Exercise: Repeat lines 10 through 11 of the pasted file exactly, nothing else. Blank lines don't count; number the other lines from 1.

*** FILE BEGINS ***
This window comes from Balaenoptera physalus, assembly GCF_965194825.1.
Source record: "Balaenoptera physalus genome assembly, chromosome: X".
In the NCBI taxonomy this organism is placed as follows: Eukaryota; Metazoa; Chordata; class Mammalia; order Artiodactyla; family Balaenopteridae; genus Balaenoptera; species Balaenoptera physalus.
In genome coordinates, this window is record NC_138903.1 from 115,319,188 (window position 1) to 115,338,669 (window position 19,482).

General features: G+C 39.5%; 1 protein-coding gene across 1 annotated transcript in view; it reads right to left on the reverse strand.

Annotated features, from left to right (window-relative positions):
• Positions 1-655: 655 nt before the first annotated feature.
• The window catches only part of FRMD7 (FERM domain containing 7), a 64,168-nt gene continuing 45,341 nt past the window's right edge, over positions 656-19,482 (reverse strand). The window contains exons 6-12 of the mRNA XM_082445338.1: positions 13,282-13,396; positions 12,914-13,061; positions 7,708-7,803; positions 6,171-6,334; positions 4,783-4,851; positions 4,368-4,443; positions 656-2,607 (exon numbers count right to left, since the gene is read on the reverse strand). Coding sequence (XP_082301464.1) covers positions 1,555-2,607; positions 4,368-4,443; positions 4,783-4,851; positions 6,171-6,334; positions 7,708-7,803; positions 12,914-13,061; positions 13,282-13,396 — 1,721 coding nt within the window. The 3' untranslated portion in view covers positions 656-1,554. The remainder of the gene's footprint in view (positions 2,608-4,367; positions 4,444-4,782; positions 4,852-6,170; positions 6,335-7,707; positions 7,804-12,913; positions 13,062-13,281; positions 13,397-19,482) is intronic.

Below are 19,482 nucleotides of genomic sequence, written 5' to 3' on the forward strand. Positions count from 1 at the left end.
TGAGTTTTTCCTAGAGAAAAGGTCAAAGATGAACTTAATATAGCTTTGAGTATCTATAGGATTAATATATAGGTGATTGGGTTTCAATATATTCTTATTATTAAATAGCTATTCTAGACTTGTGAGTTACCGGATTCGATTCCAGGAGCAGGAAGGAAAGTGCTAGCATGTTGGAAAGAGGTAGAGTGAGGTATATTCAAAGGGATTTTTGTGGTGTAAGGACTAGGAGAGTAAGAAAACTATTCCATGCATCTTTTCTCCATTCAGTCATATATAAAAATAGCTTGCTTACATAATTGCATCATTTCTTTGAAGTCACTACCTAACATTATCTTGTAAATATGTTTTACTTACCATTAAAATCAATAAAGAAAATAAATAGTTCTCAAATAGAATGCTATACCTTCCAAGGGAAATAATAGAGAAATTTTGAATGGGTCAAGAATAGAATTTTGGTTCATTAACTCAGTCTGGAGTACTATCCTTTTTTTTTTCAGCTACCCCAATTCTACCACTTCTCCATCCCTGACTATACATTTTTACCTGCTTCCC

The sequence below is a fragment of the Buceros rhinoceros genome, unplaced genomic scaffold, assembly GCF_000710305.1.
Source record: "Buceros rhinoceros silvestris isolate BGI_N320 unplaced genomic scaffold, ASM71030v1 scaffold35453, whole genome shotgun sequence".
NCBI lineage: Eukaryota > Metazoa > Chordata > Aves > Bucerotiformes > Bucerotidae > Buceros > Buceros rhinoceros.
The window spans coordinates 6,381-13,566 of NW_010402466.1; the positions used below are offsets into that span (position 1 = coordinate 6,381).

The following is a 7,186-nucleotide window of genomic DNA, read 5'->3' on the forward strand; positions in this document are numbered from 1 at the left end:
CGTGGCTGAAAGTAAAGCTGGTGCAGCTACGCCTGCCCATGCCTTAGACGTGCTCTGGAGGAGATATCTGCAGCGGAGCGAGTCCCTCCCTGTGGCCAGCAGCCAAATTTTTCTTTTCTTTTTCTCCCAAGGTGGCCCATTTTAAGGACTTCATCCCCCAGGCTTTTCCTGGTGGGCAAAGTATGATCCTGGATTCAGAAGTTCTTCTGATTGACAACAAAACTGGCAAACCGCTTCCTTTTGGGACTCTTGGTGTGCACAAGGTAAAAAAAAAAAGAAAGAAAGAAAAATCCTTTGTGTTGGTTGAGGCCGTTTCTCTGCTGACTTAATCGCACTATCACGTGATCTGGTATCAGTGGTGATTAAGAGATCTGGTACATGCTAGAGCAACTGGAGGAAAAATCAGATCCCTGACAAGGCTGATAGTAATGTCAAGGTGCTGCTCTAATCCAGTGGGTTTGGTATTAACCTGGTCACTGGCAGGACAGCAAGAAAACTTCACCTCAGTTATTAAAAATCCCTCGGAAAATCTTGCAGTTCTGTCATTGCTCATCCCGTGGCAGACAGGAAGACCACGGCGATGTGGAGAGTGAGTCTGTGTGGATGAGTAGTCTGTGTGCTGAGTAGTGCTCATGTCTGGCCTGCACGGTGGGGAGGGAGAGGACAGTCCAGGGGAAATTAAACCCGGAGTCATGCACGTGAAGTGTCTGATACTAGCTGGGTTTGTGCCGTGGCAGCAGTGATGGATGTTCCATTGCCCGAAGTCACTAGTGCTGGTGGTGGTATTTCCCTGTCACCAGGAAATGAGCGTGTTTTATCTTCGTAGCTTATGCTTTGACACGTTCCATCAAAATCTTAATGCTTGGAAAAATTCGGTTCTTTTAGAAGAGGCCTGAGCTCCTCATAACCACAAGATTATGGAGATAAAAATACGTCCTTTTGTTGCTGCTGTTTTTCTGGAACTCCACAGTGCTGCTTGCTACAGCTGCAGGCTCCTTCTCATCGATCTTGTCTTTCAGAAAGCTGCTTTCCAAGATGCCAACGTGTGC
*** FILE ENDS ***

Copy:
TGAGTTTTTCCTAGAGAAAAGGTCAAAGATGAACTTAATATAGCTTTGAGTATCTATAGGATTAATATATAGGTGATTGGGTTTCAATATATTCTTATTATTAAATAGCTATTCTAGACTTGTGAGTTACCGGATTCGATTCCAGGAGCAGGAAGGAAAGTGCTAGCATGTTGGAAAGAGGTAGAGTGAGGTATATTCAAAGGGATTTTTGTGGTGTAAGGACTAGGAGAGTAAGAAAACTATTCCATGCATCTTTTCTCCATTCAGTCATATATAAAAATAGCTTGCTTACATAATTGCATCATTTCTTTGAAGTCACTACCTAACATTATCTTGTAAATATGTTTTACTTACCATTAAAATCAATAAAGAAAATAAATAGTTCTCAAATAGAATGCTATACCTTCCAAGGGAAATAATAGAGAAATTTTGAATGGGTCAAGAATAGAATTTTGGTTCATTAACTCAGTCTGGAGTACTATCCTTTTTTTTTTCAGCTACCCCAATTCTACCACTTCTCCATCCCTGACTATACATTTTTACCTGCTTCCC

The sequence below is a fragment of the Buceros rhinoceros genome, unplaced genomic scaffold, assembly GCF_000710305.1.